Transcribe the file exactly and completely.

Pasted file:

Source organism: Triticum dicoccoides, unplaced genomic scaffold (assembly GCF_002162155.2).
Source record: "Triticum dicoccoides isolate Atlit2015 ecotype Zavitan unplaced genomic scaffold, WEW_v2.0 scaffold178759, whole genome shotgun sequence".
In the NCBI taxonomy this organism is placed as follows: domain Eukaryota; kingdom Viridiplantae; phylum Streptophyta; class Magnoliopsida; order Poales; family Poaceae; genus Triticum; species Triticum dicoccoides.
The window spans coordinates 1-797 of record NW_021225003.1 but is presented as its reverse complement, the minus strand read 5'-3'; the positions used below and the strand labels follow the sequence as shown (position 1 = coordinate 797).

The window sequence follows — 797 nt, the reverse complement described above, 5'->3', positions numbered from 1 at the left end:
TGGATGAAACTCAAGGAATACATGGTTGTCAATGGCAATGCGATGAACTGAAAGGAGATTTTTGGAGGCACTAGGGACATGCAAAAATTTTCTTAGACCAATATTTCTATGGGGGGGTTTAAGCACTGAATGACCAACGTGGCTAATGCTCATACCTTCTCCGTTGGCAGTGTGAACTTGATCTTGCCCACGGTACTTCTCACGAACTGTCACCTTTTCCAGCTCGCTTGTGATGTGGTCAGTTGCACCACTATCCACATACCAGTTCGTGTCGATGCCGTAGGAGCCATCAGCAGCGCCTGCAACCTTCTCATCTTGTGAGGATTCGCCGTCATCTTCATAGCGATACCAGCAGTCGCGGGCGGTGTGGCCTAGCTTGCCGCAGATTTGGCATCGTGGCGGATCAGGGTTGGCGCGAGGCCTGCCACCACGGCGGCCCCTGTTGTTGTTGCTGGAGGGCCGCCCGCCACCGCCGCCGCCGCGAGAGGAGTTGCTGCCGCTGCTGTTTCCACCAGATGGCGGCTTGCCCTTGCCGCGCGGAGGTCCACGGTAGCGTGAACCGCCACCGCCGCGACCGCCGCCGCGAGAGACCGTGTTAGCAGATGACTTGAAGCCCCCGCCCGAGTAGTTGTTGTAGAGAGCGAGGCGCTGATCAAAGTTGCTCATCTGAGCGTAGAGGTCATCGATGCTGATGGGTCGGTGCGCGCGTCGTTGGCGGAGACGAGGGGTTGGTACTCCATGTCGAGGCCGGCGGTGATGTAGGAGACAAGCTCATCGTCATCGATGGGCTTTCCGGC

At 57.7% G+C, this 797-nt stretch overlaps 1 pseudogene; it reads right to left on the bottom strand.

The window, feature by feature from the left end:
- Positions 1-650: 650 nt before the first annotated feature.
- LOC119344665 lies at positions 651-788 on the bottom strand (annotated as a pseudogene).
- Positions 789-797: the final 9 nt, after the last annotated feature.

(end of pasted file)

Source organism: Triticum dicoccoides, unplaced genomic scaffold (assembly GCF_002162155.2).
Source record: "Triticum dicoccoides isolate Atlit2015 ecotype Zavitan unplaced genomic scaffold, WEW_v2.0 scaffold178759, whole genome shotgun sequence".
In the NCBI taxonomy this organism is placed as follows: domain Eukaryota; kingdom Viridiplantae; phylum Streptophyta; class Magnoliopsida; order Poales; family Poaceae; genus Triticum; species Triticum dicoccoides.
The window spans coordinates 1-797 of record NW_021225003.1 but is presented as its reverse complement, the minus strand read 5'-3'; the positions used below and the strand labels follow the sequence as shown (position 1 = coordinate 797).

The window sequence follows — 797 nt, the reverse complement described above, 5'->3', positions numbered from 1 at the left end:
TGGATGAAACTCAAGGAATACATGGTTGTCAATGGCAATGCGATGAACTGAAAGGAGATTTTTGGAGGCACTAGGGACATGCAAAAATTTTCTTAGACCAATATTTCTATGGGGGGGTTTAAGCACTGAATGACCAACGTGGCTAATGCTCATACCTTCTCCGTTGGCAGTGTGAACTTGATCTTGCCCACGGTACTTCTCACGAACTGTCACCTTTTCCAGCTCGCTTGTGATGTGGTCAGTTGCACCACTATCCACATACCAGTTCGTGTCGATGCCGTAGGAGCCATCAGCAGCGCCTGCAACCTTCTCATCTTGTGAGGATTCGCCGTCATCTTCATAGCGATACCAGCAGTCGCGGGCGGTGTGGCCTAGCTTGCCGCAGATTTGGCATCGTGGCGGATCAGGGTTGGCGCGAGGCCTGCCACCACGGCGGCCCCTGTTGTTGTTGCTGGAGGGCCGCCCGCCACCGCCGCCGCCGCGAGAGGAGTTGCTGCCGCTGCTGTTTCCACCAGATGGCGGCTTGCCCTTGCCGCGCGGAGGTCCACGGTAGCGTGAACCGCCACCGCCGCGACCGCCGCCGCGAGAGACCGTGTTAGCAGATGACTTGAAGCCCCCGCCCGAGTAGTTGTTGTAGAGAGCGAGGCGCTGATCAAAGTTGCTCATCTGAGCGTAGAGGTCATCGATGCTGATGGGTCGGTGCGCGCGTCGTTGGCGGAGACGAGGGGTTGGTACTCCATGTCGAGGCCGGCGGTGATGTAGGAGACAAGCTCATCGTCATCGATGGGCTTTCCGGC

At 57.7% G+C, this 797-nt stretch overlaps 1 pseudogene; it reads right to left on the bottom strand.

The window, feature by feature from the left end:
- Positions 1-650: 650 nt before the first annotated feature.
- LOC119344665 lies at positions 651-788 on the bottom strand (annotated as a pseudogene).
- Positions 789-797: the final 9 nt, after the last annotated feature.